68 U. Miami L. Rev. 911 (2013-2014)
Avoiding the First Amendment's Crosshairs: Revisiting Precedents & Refining Arguments in Brown v. Entertainment Merchants Association

handle is hein.journals/umialr68 and id is 933 raw text is: Avoiding the First Amendment's Crosshairs:
Revisiting Precedents & Refining Arguments in
Brown v. Entertainment Merchants Association
DANIEL BUTLER*
I.  INTRODUCTION  ......................................................  911
II.  B ACKGROUND .......................................................  913
A. A Brief History of Video Games and the Law ........................  913
B. The Entertainment Software Ratings Board ..........................  917
C.  Senator Leland  Yee's Assembly Bill 1179  ............................  919
III. PROCEDURAL HISTORY OF BROWN v. ENTERTAINMENT MERCHANTS
A ssoCIATION ........................................................  922
A. The Pre-Enforcement Challenge, Standing, and the District Court
O p inion  ........................................................  922
B.  The  Ninth  Circuit Affirms  .........................................  928
IV.  THE  SUPREME  COURT  OPINIONS.........................................  928
A. Justice Antonin Scalia's Majority Opinion ........................... .929
B.  Justice  Alito's  Concurrence........................................  931
C.  Justice  Breyer's  Dissent...........................................  932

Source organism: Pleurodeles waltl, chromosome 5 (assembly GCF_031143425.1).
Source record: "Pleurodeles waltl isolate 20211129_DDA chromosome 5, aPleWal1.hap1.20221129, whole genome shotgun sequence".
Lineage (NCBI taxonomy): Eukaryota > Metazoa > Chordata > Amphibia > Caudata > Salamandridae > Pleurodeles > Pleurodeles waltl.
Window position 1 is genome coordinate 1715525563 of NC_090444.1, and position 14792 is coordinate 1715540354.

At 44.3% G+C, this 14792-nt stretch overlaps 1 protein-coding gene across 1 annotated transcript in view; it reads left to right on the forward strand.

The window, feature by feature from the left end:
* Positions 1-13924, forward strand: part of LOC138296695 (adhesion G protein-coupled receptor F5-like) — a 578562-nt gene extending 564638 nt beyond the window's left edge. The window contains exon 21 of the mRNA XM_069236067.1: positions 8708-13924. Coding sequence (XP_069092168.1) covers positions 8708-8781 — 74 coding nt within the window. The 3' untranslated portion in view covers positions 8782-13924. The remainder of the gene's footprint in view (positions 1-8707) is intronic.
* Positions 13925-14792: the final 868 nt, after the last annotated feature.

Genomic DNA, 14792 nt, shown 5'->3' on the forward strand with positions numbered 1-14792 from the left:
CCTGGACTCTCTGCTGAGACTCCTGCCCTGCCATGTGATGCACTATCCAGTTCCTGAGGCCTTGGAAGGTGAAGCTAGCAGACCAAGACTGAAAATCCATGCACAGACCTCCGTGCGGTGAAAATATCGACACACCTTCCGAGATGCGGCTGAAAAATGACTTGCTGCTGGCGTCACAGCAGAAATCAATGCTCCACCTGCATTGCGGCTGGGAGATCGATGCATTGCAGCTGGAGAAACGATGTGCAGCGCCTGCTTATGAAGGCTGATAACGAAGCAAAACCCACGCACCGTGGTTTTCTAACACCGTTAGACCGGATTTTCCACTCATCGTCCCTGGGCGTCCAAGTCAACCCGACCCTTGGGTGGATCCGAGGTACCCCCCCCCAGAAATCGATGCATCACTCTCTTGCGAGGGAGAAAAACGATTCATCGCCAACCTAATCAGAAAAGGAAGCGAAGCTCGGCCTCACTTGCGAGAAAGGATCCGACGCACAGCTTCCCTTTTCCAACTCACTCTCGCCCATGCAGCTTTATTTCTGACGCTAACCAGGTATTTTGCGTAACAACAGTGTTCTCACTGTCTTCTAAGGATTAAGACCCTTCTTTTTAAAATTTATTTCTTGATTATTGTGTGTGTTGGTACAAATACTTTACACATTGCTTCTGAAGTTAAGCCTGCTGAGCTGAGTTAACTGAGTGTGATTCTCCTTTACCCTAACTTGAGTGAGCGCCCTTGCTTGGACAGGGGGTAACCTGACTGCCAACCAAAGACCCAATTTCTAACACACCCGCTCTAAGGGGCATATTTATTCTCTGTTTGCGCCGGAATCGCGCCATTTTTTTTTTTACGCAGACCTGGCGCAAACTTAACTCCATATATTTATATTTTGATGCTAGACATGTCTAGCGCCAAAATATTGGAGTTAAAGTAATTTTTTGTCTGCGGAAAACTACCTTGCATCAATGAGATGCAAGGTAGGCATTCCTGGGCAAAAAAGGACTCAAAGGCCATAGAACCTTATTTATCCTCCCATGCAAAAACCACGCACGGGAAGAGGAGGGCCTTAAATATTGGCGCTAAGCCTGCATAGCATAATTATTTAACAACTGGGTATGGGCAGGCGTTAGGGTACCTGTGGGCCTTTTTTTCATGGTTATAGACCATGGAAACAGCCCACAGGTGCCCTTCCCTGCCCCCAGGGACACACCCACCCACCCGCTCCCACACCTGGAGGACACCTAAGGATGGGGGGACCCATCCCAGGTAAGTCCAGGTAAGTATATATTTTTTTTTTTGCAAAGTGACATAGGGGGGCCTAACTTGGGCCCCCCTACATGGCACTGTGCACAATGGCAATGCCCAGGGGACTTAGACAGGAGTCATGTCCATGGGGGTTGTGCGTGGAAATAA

V.  ANALYSIS  &  CRITIQUE................................................  933
A. California's Reliance on Ginsberg was not Misguided, but a Slightly
Different Tactic May Have Been More Successful ..................... .934
B. The Alternative Strategy: Death by Technology ....................... .939
V I.  C ONCLUSION  ........................................................  940
I. INTRODUCTION
On June 27, 2011, the United States Supreme Court ruled, in the
case of Brown v. Entertainment Merchants Association, that the state of
California's attempt to restrict children's access to violent video games
violated the First Amendment's free speech clause. Three days later,
comedian Jon Stewart, known for his political commentary and satire,
attacked the decision on The Daily Show, Stewart's aptly named talk
show. After playing a clip from the video game Mortal Kombat, which
depicted two men holding a woman by each leg while unceremoniously
ripping her in half from groin to skull as her blood and organs splattered
onto the screen, Stewart explained to the disgusted audience that the
Supreme Court has ruled 7-2 that the state of California has no interest
in restricting the sale of this game to children. But, if while being disem-
* Member, University of Miami Law Review; J.D. Candidate 2014, University of Miami
School of Law; B.A., 2011, University of Michigan. A special thank you to Professor Elizabeth
Iglesias for her comments and insight in an earlier draft of this Note. I am also grateful to Jessica
Johnson and the University of Miami Law Review Editorial Board for their feedback during the
editing process.

911

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